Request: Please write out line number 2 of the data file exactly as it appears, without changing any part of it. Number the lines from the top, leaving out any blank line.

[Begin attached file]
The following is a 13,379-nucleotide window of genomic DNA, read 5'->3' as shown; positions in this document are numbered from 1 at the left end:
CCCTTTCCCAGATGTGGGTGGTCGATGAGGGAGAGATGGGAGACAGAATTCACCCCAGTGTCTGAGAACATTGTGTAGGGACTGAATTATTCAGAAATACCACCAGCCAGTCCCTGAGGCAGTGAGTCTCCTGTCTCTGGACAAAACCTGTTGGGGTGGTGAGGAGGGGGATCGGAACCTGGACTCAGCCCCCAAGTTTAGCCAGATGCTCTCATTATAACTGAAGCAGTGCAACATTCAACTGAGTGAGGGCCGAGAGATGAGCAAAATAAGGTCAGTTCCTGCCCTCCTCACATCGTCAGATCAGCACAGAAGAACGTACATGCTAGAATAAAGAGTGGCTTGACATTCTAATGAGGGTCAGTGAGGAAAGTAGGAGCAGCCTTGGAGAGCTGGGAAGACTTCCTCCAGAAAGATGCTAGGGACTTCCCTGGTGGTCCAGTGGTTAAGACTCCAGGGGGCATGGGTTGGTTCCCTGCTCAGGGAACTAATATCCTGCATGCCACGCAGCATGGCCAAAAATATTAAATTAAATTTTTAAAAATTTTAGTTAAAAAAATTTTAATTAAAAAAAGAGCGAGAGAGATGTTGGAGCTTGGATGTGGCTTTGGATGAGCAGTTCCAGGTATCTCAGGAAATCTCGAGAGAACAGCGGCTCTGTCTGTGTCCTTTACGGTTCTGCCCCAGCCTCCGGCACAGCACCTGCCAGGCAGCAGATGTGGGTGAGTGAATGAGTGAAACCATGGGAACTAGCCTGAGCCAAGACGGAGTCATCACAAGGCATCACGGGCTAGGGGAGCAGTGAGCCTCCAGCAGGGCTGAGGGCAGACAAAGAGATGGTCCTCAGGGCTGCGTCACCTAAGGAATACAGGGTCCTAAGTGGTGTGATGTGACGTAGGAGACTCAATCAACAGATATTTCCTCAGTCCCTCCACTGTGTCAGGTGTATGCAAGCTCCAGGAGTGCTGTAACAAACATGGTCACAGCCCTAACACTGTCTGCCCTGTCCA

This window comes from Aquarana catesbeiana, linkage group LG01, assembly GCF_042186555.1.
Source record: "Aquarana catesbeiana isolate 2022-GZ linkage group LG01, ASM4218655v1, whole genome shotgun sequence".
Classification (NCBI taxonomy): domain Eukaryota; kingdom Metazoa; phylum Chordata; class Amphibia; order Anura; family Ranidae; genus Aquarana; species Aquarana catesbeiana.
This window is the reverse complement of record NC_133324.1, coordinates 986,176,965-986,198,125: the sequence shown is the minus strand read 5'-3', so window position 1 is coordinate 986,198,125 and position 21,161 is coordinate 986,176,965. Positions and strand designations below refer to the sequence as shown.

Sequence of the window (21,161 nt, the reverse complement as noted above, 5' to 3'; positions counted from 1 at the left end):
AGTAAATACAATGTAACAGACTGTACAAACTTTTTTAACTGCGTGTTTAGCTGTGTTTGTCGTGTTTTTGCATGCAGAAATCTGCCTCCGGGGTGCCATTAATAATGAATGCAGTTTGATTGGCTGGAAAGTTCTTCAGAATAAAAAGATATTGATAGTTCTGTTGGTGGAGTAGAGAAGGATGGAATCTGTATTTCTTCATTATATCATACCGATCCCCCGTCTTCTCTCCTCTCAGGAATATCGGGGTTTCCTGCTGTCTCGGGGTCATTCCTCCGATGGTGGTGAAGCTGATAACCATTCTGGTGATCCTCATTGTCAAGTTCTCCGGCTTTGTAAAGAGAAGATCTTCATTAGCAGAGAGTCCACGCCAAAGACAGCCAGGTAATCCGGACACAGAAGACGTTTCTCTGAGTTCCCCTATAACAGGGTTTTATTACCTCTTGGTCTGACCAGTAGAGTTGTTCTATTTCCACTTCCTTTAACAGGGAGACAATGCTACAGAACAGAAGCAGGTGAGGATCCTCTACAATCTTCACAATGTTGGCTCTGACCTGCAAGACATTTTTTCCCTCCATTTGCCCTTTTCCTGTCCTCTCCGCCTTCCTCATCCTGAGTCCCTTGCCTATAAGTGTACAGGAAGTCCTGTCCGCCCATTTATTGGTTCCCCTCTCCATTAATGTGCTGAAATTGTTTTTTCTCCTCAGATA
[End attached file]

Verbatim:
CCCTTTCCCAGATGTGGGTGGTCGATGAGGGAGAGATGGGAGACAGAATTCACCCCAGTGTCTGAGAACATTGTGTAGGGACTGAATTATTCAGAAATACCACCAGCCAGTCCCTGAGGCAGTGAGTCTCCTGTCTCTGGACAAAACCTGTTGGGGTGGTGAGGAGGGGGATCGGAACCTGGACTCAGCCCCCAAGTTTAGCCAGATGCTCTCATTATAACTGAAGCAGTGCAACATTCAACTGAGTGAGGGCCGAGAGATGAGCAAAATAAGGTCAGTTCCTGCCCTCCTCACATCGTCAGATCAGCACAGAAGAACGTACATGCTAGAATAAAGAGTGGCTTGACATTCTAATGAGGGTCAGTGAGGAAAGTAGGAGCAGCCTTGGAGAGCTGGGAAGACTTCCTCCAGAAAGATGCTAGGGACTTCCCTGGTGGTCCAGTGGTTAAGACTCCAGGGGGCATGGGTTGGTTCCCTGCTCAGGGAACTAATATCCTGCATGCCACGCAGCATGGCCAAAAATATTAAATTAAATTTTTAAAAATTTTAGTTAAAAAAATTTTAATTAAAAAAAGAGCGAGAGAGATGTTGGAGCTTGGATGTGGCTTTGGATGAGCAGTTCCAGGTATCTCAGGAAATCTCGAGAGAACAGCGGCTCTGTCTGTGTCCTTTACGGTTCTGCCCCAGCCTCCGGCACAGCACCTGCCAGGCAGCAGATGTGGGTGAGTGAATGAGTGAAACCATGGGAACTAGCCTGAGCCAAGACGGAGTCATCACAAGGCATCACGGGCTAGGGGAGCAGTGAGCCTCCAGCAGGGCTGAGGGCAGACAAAGAGATGGTCCTCAGGGCTGCGTCACCTAAGGAATACAGGGTCCTAAGTGGTGTGATGTGACGTAGGAGACTCAATCAACAGATATTTCCTCAGTCCCTCCACTGTGTCAGGTGTATGCAAGCTCCAGGAGTGCTGTAACAAACATGGTCACAGCCCTAACACTGTCTGCCCTGTCCA